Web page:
The title of the album explains its realisation; Britain's Ian Brighton and Henry Kaiser
from California recorded their respective contributions locally and then Kaiser had them melded seamlessly together. Whilst this methodology is true for nine of the eleven tracks, the first two are solo pieces. "In MemoriamJack and Rose Brighton," the longest cut at just under ten minutes, is Brighton's solo, dedicated to his late parents. "Spoonful" is Kaiser's solo, and for the first ten seconds he invokes the famous Howlin' Wolf
classic but then departs into a ruminative acoustic outing, albeit with the occasional fleeting return to the original riff.
"Sounds Of The Soil Pt 2 (Revisited)" is a dedication to the drummer and improvising icon Tony Oxley
, lately seen accompanying Cecil Taylor
. Oxley is arguably the most innovative and inventive drummer to emerge from the British isles. The inspiration for the track emanates from Brighton having recorded a number of the same name on Oxley's February Papers
(Incus, 1977). Similarly, the ethereal "Cathedral Voices," dedicated to Brighton's late grandfather, is a take on his "Chapel Of Splintered Glass," a track on his album Marsh Gas
, (Bead, 1977).
The tracks "Neither This Nor That" and "Moving Along" both offer excellent, limpid examples of the two guitarists working together as one unit despite the five thousand-plus miles between them. The oddly-titled "175 & H" is perhaps a reference to Ian Brighton's trusty Gibson ES-175 which he is wont to employ throughout his recordings. The final track, aptly entitled "In The Last Place" is a perfect juxtaposition of the two guitarists' styles, and is occasionally reminiscent of the starkly contrasting voices of Derek Bailey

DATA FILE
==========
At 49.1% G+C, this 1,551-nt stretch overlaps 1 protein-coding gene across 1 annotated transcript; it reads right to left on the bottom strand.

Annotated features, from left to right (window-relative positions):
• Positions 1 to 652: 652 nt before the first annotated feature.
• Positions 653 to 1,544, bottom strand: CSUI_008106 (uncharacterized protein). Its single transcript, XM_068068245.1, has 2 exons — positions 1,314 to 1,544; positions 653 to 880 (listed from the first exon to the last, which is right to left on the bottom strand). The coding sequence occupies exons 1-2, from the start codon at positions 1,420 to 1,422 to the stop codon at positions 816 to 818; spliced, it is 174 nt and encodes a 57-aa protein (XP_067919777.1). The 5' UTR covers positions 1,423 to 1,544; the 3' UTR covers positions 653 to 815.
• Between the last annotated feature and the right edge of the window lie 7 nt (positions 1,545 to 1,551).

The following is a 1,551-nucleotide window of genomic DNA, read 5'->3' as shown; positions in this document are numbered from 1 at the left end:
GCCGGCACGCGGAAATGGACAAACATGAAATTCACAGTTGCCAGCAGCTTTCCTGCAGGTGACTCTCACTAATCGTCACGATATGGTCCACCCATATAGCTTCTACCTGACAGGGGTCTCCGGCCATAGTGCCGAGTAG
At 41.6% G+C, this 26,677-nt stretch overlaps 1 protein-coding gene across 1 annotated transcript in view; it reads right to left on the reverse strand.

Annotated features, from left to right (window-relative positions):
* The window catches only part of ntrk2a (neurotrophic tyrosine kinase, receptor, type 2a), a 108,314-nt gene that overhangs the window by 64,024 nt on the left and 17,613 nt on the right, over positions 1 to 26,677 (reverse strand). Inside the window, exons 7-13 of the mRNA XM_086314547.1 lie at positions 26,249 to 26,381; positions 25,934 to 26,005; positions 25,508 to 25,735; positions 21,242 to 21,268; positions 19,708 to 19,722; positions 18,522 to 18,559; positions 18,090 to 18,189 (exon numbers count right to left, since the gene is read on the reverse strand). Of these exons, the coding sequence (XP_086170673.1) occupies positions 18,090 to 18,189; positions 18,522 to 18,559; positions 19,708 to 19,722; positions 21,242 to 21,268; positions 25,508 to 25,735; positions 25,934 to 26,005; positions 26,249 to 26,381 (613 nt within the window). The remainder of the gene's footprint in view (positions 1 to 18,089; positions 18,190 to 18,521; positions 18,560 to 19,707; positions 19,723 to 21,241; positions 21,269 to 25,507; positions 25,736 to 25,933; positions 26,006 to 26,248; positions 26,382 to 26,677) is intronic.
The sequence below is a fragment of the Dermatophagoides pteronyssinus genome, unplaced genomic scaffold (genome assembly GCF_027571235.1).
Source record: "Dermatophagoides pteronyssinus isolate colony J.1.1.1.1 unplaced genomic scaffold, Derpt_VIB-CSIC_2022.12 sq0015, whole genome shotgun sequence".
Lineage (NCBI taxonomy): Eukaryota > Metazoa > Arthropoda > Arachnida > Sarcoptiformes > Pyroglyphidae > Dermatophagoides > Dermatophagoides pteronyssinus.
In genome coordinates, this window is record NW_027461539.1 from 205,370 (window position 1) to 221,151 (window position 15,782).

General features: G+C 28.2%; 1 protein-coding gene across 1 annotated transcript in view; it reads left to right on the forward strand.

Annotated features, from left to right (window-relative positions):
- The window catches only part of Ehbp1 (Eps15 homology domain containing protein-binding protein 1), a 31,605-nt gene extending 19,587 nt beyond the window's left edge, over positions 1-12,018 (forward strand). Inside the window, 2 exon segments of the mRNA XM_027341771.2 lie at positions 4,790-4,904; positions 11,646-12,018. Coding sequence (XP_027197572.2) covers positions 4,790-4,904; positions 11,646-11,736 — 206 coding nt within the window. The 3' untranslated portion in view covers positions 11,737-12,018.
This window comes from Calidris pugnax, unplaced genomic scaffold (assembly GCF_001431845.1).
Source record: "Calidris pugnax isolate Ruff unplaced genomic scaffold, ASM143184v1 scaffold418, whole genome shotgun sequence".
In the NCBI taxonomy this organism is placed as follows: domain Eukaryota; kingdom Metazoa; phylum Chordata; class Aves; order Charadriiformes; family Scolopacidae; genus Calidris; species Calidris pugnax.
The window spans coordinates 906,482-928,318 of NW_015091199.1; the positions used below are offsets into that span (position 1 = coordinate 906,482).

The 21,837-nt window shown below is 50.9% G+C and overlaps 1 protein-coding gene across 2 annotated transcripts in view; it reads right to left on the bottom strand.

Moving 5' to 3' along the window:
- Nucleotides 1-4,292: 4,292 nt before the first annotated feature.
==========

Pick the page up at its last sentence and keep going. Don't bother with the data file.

and Pat Metheny
on their triple CD album with Gregg Bendian and Paul Wertico
, The Sign Of Four
(Knitting Factory Works, 1997). Together Apart
is a very welcome opportunity to hear the gradually re-emerging Brighton, whose musical renaissance was heralded last year by the release of his album Now And Then
(Confront, 2016). Meanwhile, Kaiser never fails to surprise with his seemingly infinite array of kaleidoscopic guitar improvisations. Put the two together and the result is an attractive amalgam of idiosyncratic styles.
In Memoriam – Jack and Rose Brighton; Spoonful; Getting Started; Lamplighters;
Sounds Of The Soil Pt 2 (Revisited); A Badger Dreaming; Cathedral Voices; Neither
This Nor That; Moving Along; 175 & H; In The Last Place.
Henry Kaiser, Ian Brighton: guitar.